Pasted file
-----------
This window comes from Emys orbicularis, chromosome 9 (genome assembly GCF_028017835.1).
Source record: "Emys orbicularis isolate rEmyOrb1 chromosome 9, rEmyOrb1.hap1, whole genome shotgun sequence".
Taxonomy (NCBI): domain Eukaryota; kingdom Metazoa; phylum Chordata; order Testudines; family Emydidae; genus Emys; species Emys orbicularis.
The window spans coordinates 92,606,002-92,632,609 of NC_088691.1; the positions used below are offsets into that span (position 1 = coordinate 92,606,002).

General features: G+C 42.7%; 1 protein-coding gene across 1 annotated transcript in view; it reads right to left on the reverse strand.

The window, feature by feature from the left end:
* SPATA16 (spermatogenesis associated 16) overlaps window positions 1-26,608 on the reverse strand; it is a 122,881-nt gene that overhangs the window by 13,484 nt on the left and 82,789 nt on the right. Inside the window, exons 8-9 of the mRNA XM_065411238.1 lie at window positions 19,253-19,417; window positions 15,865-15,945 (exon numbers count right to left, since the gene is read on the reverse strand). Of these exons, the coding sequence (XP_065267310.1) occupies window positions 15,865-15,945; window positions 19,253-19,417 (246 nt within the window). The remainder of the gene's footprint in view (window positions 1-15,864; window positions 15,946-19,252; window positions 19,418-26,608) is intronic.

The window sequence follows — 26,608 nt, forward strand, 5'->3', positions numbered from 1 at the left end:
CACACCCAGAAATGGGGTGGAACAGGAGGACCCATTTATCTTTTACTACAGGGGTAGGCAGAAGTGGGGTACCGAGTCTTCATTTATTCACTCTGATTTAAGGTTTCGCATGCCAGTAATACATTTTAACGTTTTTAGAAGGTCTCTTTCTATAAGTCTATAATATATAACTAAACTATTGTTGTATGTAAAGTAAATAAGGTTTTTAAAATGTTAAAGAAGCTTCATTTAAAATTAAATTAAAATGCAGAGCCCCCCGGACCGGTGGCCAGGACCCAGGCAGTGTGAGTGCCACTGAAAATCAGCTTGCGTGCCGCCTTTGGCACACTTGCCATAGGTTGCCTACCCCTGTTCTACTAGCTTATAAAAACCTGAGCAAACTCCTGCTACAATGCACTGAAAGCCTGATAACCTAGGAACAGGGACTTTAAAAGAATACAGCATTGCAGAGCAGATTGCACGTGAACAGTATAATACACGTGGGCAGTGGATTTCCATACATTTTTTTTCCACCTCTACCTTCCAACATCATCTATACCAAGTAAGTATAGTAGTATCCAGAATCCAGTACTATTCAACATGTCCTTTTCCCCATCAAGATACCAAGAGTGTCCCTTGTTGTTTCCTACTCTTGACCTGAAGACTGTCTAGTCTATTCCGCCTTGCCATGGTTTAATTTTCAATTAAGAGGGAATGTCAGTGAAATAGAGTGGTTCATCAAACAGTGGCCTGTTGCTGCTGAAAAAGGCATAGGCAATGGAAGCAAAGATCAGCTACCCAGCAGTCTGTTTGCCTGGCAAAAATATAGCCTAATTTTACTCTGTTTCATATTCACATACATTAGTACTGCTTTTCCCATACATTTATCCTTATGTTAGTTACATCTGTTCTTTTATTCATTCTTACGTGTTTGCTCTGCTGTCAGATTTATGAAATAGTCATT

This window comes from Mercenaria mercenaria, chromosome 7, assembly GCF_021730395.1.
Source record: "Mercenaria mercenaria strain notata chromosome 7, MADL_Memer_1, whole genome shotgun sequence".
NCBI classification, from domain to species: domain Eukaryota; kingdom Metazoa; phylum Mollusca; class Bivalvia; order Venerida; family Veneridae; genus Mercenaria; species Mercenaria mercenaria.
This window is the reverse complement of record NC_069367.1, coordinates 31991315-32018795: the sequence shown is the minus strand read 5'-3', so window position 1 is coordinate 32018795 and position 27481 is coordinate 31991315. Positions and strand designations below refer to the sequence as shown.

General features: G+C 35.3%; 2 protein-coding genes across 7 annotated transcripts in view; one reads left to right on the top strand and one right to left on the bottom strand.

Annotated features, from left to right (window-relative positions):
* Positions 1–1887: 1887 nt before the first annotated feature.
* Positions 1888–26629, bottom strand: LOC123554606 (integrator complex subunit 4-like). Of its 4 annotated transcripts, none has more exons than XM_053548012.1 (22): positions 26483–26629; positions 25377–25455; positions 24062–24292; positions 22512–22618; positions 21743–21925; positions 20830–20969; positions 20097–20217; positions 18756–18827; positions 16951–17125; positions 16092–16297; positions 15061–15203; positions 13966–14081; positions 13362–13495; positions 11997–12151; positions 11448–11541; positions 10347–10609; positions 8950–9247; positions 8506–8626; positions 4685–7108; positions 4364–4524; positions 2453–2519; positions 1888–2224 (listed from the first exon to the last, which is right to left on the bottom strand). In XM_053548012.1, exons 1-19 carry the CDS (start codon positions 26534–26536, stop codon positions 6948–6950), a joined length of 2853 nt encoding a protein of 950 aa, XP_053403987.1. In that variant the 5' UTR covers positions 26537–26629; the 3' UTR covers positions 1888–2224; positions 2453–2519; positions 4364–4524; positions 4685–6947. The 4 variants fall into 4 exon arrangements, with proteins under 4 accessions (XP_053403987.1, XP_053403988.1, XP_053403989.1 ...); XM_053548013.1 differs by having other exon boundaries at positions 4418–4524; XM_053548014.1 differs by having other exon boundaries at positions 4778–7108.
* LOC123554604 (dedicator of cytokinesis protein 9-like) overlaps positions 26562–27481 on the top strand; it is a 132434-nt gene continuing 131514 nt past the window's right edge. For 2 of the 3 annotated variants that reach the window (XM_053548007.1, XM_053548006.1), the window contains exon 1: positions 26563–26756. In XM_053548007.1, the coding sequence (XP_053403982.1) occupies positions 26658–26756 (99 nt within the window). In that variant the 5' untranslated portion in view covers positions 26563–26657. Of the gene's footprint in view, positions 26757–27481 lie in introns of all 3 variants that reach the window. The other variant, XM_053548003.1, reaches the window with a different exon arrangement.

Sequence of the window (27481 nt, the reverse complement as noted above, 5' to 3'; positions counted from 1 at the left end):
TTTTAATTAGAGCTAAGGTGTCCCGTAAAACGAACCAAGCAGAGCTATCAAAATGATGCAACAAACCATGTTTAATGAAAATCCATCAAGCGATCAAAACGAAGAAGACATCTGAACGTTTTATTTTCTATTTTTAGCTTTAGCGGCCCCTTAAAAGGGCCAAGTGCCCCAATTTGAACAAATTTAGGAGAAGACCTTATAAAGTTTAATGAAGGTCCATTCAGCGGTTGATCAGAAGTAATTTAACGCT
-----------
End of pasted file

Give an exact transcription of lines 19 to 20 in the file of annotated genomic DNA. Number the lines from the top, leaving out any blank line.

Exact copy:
Sequence of the window (27481 nt, the reverse complement as noted above, 5' to 3'; positions counted from 1 at the left end):
TTTTAATTAGAGCTAAGGTGTCCCGTAAAACGAACCAAGCAGAGCTATCAAAATGATGCAACAAACCATGTTTAATGAAAATCCATCAAGCGATCAAAACGAAGAAGACATCTGAACGTTTTATTTTCTATTTTTAGCTTTAGCGGCCCCTTAAAAGGGCCAAGTGCCCCAATTTGAACAAATTTAGGAGAAGACCTTATAAAGTTTAATGAAGGTCCATTCAGCGGTTGATCAGAAGTAATTTAACGCT